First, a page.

Just What Are You Saying?

Not minding my own business the other day, I overheard someone say to a friend, He’s one of those annoying persons who pays a bill the day he receives it. Something is amiss here, and a brief explanation might be in order—if only to help keep our thinking straight.

We remember there are three kinds of sentences in English: simple, compound, and complex. Simple and compound sentences have only independent clauses; complex sentences include at least one subordinate clause. In a sentence like He’s one of those annoying persons who pays a bill the day he receives it, the section that begins with the relative pronoun who constitutes the subordinate element, because relative pronouns (who, which, that) produce clauses that function most often as adjectives, and adjectives do not work alone but are attached to nouns. And that last detail, in fact, is material to our analysis here.

If we bracket the relative clause, then, the entire string of words from the relative pronoun to the period (who pays a bill the day he receives it) works as one adjective which qualifies the meaning of the noun persons. Pronouns always (except when we’re asking a question) point to an antecedent, a word usually earlier in the same sentence they work with, and here the speaker was referring to certain persons, those who are apparently both able and willing to have no financial obligation hanging like a Damoclean sword over their heads. The nine-word adjective who pays a bill the day he receives it defines those persons the speaker also found annoying (said jocularly), and those two adjectives, one in the form of a clause and the other in the form of a single word, limit or qualify or focus our attention on just those people the speaker had in mind.

All of that analysis is necessary to see clearly, then, that the verb of the relative clause, pays, is referring grammatically through the relative pronoun who to the antecedent persons. Whether the verb of a relative clause is singular or plural depends upon the number of its antecedent, so because persons is a plural noun, its verb should therefore be plural. The verb pays, however, is singular, and there is where the speaker tripped up: persons who pay, not persons who pays. But no sooner do we agree to that correction than another presents itself. Within the relative clause is another clause, he receives it, and we now have to be clear about the antecedent of this pronoun he. Looking closely we’ll see that its grammatical antecedent is also the plural noun persons, and so he should be they and receives should receive: one of those persons who pay a bill the day they receive it.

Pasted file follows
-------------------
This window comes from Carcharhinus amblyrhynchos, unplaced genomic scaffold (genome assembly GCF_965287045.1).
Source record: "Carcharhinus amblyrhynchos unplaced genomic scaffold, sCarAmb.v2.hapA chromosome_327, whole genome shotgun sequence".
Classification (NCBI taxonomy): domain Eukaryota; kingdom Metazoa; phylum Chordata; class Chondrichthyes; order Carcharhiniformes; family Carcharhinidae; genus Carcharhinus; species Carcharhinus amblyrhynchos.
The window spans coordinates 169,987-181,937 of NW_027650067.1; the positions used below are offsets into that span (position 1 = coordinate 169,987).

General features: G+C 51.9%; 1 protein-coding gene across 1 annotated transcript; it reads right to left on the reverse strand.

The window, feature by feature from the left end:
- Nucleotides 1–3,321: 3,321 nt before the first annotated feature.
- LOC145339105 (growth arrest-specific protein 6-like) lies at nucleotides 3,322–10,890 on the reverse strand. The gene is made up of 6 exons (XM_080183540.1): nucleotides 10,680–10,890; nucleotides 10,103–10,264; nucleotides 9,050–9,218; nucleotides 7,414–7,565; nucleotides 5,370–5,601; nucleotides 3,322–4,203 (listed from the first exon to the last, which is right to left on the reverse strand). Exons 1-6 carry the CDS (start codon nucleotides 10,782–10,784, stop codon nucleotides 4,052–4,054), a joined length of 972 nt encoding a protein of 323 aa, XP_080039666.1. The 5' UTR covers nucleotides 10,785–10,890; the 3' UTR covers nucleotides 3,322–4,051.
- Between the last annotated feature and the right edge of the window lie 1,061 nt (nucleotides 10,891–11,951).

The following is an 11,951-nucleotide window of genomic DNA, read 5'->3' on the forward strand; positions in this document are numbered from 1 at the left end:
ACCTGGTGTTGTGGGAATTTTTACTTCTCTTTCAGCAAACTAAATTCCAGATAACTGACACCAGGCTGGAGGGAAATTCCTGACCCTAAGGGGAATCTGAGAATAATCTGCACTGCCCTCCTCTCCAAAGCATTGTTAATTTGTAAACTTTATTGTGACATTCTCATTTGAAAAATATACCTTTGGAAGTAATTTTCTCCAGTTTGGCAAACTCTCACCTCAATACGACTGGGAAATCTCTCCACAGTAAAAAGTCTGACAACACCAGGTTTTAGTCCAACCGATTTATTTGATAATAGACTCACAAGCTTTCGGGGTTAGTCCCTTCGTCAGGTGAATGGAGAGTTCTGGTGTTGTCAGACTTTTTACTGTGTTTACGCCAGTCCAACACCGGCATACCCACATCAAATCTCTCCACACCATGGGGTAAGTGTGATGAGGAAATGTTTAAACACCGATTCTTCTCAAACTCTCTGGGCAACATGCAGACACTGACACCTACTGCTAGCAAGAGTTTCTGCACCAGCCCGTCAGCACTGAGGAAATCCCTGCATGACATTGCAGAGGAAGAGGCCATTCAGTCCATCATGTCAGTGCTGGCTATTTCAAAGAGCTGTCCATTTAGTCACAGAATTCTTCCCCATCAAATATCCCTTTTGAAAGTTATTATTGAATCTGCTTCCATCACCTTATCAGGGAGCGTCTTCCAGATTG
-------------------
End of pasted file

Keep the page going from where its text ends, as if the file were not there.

What will flip this linguistic optical illusion for you is to remember that there is a difference between grammatical reference and logical reference. We know that the speaker was referring logically to a particular individual he knew, the person named indirectly by the pronoun he, the subject of the first clause. But that independent clause was meant merely to identify that individual with a certain category of person, those who pay a bill the day they receive it. This complex sentence is making, in fact, only one main assertion, that he, a certain known individual, is a member of a certain logical class of persons, those who pay their bills the day they receive them; it is not, strange to say, explicitly asserting that this individual in question himself pays a bill the day he receives it—if it were, it would say just that and not refer to persons. The speaker’s original statement, though, lost sight of this one logical assertion, and he marshalled his grammar to suggest another, namely, that this individual does the same thing those persons do, pays a bill the day he receives it. That grammar mixed up the logic, and that is why getting the grammar straight is so important.


Leave a comment

Join the Discussion